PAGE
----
A brilliant study done by Pastor Gary Brown of Reach America. What he says needs to be applied to today’s Christian youth! See how you can get involved with Reach America at their site. Click the below titles to see the entire article.
Too often, when we think of “the culture,” we think of people outside the church. Truth be told, the culture has invaded the church, especially our teens and children. I have come to believe that before we can adequately reach out and impact the culture out there, we must reach in and change the culture in here – inside our youth ministries.
America is becoming an oral society. According to Purdue University, literacy rates had been rising steadily from the introduction of print through the modern period. Postmodern society has seen a drastic reversal in this trend as more and more people are now functionally illiterate, relying instead on an influx of oral media sources: tv, film, radio, etc…
Never underestimate your teen’s desire to be liked by his or her friends. I call this the “cool factor.” It is completely normal for teens to want to build relationships outside their families. This is why we, as parents and youth leaders, need to do what we can to make sure that our teens’ closest friends – their “inner circle” as we say at Reach America – are all Christians. And make sure these Christian friends have a biblical worldview!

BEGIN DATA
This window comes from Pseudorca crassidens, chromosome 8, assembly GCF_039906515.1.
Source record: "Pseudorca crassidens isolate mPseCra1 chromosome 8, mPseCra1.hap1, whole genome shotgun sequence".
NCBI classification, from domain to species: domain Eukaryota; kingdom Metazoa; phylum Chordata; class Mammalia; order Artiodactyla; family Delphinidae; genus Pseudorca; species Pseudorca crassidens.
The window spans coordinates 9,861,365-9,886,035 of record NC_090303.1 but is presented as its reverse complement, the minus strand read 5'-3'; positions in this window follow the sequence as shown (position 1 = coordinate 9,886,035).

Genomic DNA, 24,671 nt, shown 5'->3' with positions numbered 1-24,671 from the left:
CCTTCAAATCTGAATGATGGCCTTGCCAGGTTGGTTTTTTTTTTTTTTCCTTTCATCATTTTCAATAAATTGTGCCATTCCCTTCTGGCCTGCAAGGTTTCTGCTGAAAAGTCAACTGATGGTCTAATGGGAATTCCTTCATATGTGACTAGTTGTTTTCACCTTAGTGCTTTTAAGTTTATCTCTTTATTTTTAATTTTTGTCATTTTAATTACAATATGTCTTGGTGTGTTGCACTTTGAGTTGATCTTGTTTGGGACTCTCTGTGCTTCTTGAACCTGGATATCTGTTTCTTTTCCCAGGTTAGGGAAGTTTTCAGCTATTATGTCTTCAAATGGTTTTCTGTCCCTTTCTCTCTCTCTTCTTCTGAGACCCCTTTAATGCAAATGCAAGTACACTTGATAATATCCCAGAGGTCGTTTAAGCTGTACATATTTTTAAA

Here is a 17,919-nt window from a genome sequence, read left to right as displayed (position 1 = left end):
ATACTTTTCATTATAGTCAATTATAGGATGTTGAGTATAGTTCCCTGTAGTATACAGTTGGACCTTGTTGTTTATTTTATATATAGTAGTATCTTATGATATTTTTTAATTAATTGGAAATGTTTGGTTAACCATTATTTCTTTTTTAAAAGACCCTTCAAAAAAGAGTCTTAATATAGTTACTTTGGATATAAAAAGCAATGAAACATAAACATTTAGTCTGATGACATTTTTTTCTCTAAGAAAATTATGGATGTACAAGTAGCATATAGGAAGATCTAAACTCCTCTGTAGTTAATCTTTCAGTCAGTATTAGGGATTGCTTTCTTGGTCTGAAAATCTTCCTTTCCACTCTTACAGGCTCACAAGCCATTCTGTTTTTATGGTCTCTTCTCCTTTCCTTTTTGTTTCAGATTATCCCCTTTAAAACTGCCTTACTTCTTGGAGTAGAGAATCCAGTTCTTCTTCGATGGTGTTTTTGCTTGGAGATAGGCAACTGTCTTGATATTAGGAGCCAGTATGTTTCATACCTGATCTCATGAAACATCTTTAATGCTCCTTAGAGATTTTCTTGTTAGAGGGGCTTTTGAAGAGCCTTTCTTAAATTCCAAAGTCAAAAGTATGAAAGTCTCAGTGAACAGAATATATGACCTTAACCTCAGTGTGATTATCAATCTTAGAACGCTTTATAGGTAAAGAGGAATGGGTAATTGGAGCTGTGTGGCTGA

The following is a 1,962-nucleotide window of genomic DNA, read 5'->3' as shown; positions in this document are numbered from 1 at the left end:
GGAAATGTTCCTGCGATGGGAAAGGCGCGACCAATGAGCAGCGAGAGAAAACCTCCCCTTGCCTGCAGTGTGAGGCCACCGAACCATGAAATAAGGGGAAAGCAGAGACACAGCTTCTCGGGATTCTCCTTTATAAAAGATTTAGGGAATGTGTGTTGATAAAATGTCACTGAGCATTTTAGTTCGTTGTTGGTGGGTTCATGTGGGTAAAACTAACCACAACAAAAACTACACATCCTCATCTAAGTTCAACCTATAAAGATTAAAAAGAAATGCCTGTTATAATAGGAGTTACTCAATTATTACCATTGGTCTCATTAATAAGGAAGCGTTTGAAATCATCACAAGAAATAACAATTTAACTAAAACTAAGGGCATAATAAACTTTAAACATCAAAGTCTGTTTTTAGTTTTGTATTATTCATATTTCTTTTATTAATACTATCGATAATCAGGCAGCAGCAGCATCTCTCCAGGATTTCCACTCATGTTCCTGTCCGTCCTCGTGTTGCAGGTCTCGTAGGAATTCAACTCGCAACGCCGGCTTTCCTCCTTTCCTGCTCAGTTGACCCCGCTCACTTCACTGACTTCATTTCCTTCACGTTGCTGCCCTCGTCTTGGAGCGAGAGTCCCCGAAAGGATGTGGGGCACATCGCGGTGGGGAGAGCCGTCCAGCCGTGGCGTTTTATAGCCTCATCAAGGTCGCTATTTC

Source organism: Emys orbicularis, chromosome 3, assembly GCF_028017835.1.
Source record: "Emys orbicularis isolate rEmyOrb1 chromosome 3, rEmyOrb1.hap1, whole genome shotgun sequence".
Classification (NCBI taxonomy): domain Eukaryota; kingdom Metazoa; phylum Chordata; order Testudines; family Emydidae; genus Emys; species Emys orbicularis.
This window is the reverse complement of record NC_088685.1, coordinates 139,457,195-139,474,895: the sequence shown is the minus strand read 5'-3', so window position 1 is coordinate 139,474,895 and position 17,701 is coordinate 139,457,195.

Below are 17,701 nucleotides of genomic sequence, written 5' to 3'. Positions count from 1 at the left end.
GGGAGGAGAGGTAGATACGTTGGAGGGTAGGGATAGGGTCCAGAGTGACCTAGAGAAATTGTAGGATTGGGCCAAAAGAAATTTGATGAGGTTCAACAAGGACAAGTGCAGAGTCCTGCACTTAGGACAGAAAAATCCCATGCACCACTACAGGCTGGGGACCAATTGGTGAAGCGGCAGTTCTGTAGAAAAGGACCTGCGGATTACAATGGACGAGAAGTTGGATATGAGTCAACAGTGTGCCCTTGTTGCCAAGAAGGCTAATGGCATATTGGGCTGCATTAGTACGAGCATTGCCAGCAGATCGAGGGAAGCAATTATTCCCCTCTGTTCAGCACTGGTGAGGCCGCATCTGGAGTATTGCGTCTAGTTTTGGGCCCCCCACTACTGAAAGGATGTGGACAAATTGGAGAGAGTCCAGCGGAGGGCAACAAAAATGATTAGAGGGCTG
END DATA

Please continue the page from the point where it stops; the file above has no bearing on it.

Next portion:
Where are the parents? Christian parents are generally disconnected from their teens. Pretty much, the teens rule the home. Where is the church? The church provides singing/worship, a great Bible study and an occasional trip or retreat. Parents expect the church to spiritually train their kids and the church does its best, but it’s not really working.
Let’s move forward and consider our teen’s current cultural situation. Due to the invasion of technology into our kid’s lives, they are barraged with information that significantly influences them. Secondly, as youth get older, they desire to please their friends over their parents. Third, and most certainly not last, is every teen’s struggle with their sinful flesh.
Do we really believe we can “make disciples” out of postmodern Christian teens in an hour or two a week? Jesus didn’t even try that!
Spiritual development happens best in a C-4™ Community. Spiritual growth is all about people and places. Who teens are with and where they are is very important. Jesus built His training strategy on a powerful spiritual principle – Christianity is caught more than taught. Yes, there is an important teaching component to disciple-making, but you catch Christianity the way you catch the flu, you catch it from being around someone who has it!